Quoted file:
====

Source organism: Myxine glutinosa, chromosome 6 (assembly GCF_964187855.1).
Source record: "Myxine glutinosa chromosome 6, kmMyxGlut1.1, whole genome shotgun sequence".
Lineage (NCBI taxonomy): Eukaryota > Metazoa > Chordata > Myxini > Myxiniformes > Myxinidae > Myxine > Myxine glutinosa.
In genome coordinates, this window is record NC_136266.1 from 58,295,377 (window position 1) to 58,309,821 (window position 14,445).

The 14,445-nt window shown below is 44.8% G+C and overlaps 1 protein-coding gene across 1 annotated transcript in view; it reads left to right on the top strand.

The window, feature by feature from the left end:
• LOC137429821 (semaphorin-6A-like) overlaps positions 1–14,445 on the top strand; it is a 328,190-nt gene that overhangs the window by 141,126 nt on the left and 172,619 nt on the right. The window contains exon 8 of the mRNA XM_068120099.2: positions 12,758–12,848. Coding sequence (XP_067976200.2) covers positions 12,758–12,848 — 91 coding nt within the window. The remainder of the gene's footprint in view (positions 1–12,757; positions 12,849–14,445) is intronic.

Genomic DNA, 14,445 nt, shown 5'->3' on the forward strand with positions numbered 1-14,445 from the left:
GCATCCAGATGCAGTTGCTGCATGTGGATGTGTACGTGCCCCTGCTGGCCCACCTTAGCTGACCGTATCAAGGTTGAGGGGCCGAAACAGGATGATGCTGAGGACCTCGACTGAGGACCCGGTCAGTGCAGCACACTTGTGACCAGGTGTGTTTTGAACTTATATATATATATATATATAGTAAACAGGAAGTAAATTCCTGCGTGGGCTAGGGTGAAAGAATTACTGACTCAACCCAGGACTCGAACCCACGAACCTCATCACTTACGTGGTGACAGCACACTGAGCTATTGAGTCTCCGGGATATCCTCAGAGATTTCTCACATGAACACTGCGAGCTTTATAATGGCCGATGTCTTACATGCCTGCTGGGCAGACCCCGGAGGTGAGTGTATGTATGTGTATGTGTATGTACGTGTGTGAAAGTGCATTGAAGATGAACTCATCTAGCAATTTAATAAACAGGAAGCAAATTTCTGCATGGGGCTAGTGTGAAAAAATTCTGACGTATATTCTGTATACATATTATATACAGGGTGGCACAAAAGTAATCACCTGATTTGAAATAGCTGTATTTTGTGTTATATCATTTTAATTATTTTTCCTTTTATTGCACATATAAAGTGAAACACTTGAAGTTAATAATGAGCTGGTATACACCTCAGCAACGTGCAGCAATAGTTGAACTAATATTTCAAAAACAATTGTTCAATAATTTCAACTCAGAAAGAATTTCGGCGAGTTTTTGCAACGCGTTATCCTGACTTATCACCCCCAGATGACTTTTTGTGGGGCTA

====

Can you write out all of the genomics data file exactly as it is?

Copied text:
Source organism: Myxine glutinosa, chromosome 6 (assembly GCF_964187855.1).
Source record: "Myxine glutinosa chromosome 6, kmMyxGlut1.1, whole genome shotgun sequence".
Lineage (NCBI taxonomy): Eukaryota > Metazoa > Chordata > Myxini > Myxiniformes > Myxinidae > Myxine > Myxine glutinosa.
In genome coordinates, this window is record NC_136266.1 from 58,295,377 (window position 1) to 58,309,821 (window position 14,445).

The 14,445-nt window shown below is 44.8% G+C and overlaps 1 protein-coding gene across 1 annotated transcript in view; it reads left to right on the top strand.

The window, feature by feature from the left end:
• LOC137429821 (semaphorin-6A-like) overlaps positions 1–14,445 on the top strand; it is a 328,190-nt gene that overhangs the window by 141,126 nt on the left and 172,619 nt on the right. The window contains exon 8 of the mRNA XM_068120099.2: positions 12,758–12,848. Coding sequence (XP_067976200.2) covers positions 12,758–12,848 — 91 coding nt within the window. The remainder of the gene's footprint in view (positions 1–12,757; positions 12,849–14,445) is intronic.

Genomic DNA, 14,445 nt, shown 5'->3' on the forward strand with positions numbered 1-14,445 from the left:
GCATCCAGATGCAGTTGCTGCATGTGGATGTGTACGTGCCCCTGCTGGCCCACCTTAGCTGACCGTATCAAGGTTGAGGGGCCGAAACAGGATGATGCTGAGGACCTCGACTGAGGACCCGGTCAGTGCAGCACACTTGTGACCAGGTGTGTTTTGAACTTATATATATATATATATATAGTAAACAGGAAGTAAATTCCTGCGTGGGCTAGGGTGAAAGAATTACTGACTCAACCCAGGACTCGAACCCACGAACCTCATCACTTACGTGGTGACAGCACACTGAGCTATTGAGTCTCCGGGATATCCTCAGAGATTTCTCACATGAACACTGCGAGCTTTATAATGGCCGATGTCTTACATGCCTGCTGGGCAGACCCCGGAGGTGAGTGTATGTATGTGTATGTGTATGTACGTGTGTGAAAGTGCATTGAAGATGAACTCATCTAGCAATTTAATAAACAGGAAGCAAATTTCTGCATGGGGCTAGTGTGAAAAAATTCTGACGTATATTCTGTATACATATTATATACAGGGTGGCACAAAAGTAATCACCTGATTTGAAATAGCTGTATTTTGTGTTATATCATTTTAATTATTTTTCCTTTTATTGCACATATAAAGTGAAACACTTGAAGTTAATAATGAGCTGGTATACACCTCAGCAACGTGCAGCAATAGTTGAACTAATATTTCAAAAACAATTGTTCAATAATTTCAACTCAGAAAGAATTTCGGCGAGTTTTTGCAACGCGTTATCCTGACTTATCACCCCCAGATGACTTTTTGTGGGGCTA